On October 30, the AMS released a statement regarding UBC’s spookiest event this Halloween. Of course, this does not refer to a haunted house or Halloween party. This Halloween, UBC campus was haunted by the thoughts and views of the terrifying American pundit Ben Shapiro, and if you read the AMS’s statement regarding the event, you might almost think that I’m being serious.
If the AMS was seeking, as it says in their constitution, “to promote goodwill and unity,” it has failed dearly. Instead of promoting goodwill, they accused us of being deceitful about our intentions. They heavily implied that our ticket prices were designed to make the dialogue at the event exclusive, and that our only goal was to promote the views of Ben Shapiro, ignoring our history of hosting speakers from across the political spectrum. Instead of promoting unity, the AMS used hyperbolic terms in what can only be described as fear-mongering. While they could have reassured everyone that Ben Shapiro would cause no harm, they instead used terms like “intolerance and discrimination,” “threatened and targeted,” and “violence and marginalization.”
If the AMS claims to be standing up against hate, they are doing a poor job.
Last year, there was a wave of antisemitic incidents at UBC. White nationalist propaganda featuring antisemitic tropes was distributed on a campus building, a swastika was drawn and left on a chalkboard, and two AMS-constituted clubs, one of which was an anti-racism resource group, shared an article on their Facebook pages featuring conspiracy theories about Jews doing 9/11, something which both organizations apologized for. This year, a personal friend of mine found antisemitic graffiti one of the bathroom stalls of one of the Buchanan buildings. Apparently, none of these incidents warranted a response. Yet they rush to condemn any other form of perceived discrimination or hate. In my view this does not leave some Jewish students with much confidence in the AMS either, as they were so ready to tarnish the reputation of one of our community’s leading voices for what they perceive to be hateful comments towards other communities while ignoring incidents of hate targeting our community.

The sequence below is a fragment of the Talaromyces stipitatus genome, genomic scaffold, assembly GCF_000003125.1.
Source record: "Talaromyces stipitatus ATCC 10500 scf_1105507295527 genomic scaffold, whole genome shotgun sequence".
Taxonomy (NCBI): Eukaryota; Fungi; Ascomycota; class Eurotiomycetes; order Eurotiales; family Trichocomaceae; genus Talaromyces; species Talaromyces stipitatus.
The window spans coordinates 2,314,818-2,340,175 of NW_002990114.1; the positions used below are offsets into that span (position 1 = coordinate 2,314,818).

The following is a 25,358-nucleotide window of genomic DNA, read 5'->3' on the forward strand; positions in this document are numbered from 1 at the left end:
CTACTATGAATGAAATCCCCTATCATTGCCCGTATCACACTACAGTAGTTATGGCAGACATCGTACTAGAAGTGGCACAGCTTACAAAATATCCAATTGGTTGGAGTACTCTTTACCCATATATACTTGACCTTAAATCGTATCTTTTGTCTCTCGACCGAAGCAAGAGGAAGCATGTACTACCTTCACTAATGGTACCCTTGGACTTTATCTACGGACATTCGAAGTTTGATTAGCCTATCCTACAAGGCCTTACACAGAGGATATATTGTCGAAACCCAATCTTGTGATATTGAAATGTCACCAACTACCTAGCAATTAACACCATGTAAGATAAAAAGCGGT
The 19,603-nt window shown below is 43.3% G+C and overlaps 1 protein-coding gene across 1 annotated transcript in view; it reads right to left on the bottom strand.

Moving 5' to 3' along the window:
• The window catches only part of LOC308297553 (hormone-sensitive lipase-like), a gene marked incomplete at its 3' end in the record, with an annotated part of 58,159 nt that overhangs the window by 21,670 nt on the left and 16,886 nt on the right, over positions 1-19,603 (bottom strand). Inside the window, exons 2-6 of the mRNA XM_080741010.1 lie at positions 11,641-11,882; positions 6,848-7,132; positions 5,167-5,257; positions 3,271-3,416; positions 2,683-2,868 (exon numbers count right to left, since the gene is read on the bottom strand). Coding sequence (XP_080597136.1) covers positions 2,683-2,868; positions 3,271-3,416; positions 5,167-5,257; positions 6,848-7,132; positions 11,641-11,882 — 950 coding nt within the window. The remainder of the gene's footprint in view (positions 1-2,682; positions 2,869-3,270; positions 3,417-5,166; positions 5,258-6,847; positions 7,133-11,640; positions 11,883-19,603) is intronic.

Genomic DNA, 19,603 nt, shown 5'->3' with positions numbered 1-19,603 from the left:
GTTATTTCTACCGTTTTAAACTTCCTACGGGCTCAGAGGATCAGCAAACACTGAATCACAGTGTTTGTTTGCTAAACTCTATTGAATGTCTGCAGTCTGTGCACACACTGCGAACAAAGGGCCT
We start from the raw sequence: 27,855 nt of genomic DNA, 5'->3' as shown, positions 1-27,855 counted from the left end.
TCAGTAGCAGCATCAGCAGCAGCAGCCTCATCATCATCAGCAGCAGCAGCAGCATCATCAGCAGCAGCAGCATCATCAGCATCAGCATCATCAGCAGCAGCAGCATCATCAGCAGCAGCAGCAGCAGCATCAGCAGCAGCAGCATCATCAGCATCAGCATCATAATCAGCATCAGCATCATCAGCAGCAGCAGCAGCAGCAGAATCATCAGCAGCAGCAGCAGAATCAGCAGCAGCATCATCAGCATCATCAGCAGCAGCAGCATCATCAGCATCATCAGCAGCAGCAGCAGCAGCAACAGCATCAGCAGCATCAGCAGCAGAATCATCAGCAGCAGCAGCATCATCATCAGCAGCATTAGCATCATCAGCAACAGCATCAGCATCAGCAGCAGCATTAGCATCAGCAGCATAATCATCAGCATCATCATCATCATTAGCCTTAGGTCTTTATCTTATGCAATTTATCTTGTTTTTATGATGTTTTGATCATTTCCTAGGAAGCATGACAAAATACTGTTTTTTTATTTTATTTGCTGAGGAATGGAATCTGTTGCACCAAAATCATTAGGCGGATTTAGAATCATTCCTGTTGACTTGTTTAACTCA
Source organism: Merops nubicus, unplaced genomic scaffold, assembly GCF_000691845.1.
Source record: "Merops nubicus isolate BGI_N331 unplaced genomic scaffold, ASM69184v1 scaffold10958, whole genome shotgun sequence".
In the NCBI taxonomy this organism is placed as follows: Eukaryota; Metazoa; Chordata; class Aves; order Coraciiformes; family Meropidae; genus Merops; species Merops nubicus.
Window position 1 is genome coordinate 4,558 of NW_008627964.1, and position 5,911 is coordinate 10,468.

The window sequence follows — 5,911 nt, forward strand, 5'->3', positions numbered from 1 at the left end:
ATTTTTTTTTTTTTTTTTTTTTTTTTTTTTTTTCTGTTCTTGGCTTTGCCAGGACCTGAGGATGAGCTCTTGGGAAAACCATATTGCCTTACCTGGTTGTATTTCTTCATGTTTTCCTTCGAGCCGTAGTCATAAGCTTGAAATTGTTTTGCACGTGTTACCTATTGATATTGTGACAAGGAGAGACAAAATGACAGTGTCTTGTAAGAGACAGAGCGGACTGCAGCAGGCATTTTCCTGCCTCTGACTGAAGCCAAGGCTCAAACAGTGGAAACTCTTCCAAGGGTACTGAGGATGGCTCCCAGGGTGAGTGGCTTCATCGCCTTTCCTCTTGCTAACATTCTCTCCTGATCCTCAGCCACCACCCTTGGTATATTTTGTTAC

Rather than promoting goodwill and unity, the AMS has failed to condemn hate in some instances while hyperbolizing it in others. I want an AMS that respects that students can have unity and goodwill amongst each other despite disagreements. This is a university — debating and discussing in order to seek truth is supposed to be encouraged, not condemned. Intellectual diversity should be responded to with curiosity, not hysteria.
In their statement, the AMS reaffirmed the right of our detractors to counter-protest. They made no such reaffirmation for us. This is no surprise given that the initial response from the AMS to this event taking place was to brainstorm ways to prevent it. Later in the statement, the AMS reminded those who feel targeted by Ben Shapiro that they have access to support services. While the statement vaguely offered services to people who were “inspired” by Shapiro, it made no reference to those who may feel victimized by Shapiro’s opponents. This isn’t unrealistic. According to the Anti-Defamation League, in 2016 Shapiro was the most targeted victim of online hate speech. Tweets sent to him reference him and his family (including his two kids) being thrown in a gas chamber. Our Facebook page saw many antisemitic comments in response to Ben Shapiro’s event, but apparently this was not worthy of condemnation either.
If the AMS wants to promote goodwill and unity, they have to stop ignoring real acts of hate and end the divisive fear-mongering. The AMS is blatantly failing to promote goodwill and unity, and as a practicing Jew and a politically active conservative, the only message I have been receiving from the AMS is that politics comes first and my welfare doesn’t matter.
Noah Alter is a third year international economics major and the president of the UBC Free Speech Club.
This is an opinion letter. To read our news coverage of the Ben Shapiro talk on campus, click here. Completed opinion pieces can be submitted to email@example.com.